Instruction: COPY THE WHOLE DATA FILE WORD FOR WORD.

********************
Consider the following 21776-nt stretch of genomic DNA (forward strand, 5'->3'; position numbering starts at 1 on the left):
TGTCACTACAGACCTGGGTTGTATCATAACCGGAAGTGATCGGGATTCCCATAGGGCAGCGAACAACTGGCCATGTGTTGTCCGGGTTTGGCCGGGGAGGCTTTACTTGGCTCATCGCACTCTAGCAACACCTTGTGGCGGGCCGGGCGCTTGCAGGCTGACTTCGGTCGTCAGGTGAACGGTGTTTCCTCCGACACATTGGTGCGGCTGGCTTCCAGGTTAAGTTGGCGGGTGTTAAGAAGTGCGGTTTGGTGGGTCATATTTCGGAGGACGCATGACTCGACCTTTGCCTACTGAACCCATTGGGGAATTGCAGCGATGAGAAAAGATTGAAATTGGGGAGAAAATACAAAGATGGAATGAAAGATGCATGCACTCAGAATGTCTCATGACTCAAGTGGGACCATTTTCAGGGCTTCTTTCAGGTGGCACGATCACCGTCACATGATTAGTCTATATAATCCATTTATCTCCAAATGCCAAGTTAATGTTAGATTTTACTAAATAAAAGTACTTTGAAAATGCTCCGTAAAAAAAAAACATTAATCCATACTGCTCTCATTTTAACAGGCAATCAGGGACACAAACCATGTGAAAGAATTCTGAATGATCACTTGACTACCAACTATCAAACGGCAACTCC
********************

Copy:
Consider the following 21776-nt stretch of genomic DNA (forward strand, 5'->3'; position numbering starts at 1 on the left):
TGTCACTACAGACCTGGGTTGTATCATAACCGGAAGTGATCGGGATTCCCATAGGGCAGCGAACAACTGGCCATGTGTTGTCCGGGTTTGGCCGGGGAGGCTTTACTTGGCTCATCGCACTCTAGCAACACCTTGTGGCGGGCCGGGCGCTTGCAGGCTGACTTCGGTCGTCAGGTGAACGGTGTTTCCTCCGACACATTGGTGCGGCTGGCTTCCAGGTTAAGTTGGCGGGTGTTAAGAAGTGCGGTTTGGTGGGTCATATTTCGGAGGACGCATGACTCGACCTTTGCCTACTGAACCCATTGGGGAATTGCAGCGATGAGAAAAGATTGAAATTGGGGAGAAAATACAAAGATGGAATGAAAGATGCATGCACTCAGAATGTCTCATGACTCAAGTGGGACCATTTTCAGGGCTTCTTTCAGGTGGCACGATCACCGTCACATGATTAGTCTATATAATCCATTTATCTCCAAATGCCAAGTTAATGTTAGATTTTACTAAATAAAAGTACTTTGAAAATGCTCCGTAAAAAAAAAACATTAATCCATACTGCTCTCATTTTAACAGGCAATCAGGGACACAAACCATGTGAAAGAATTCTGAATGATCACTTGACTACCAACTATCAAACGGCAACTCC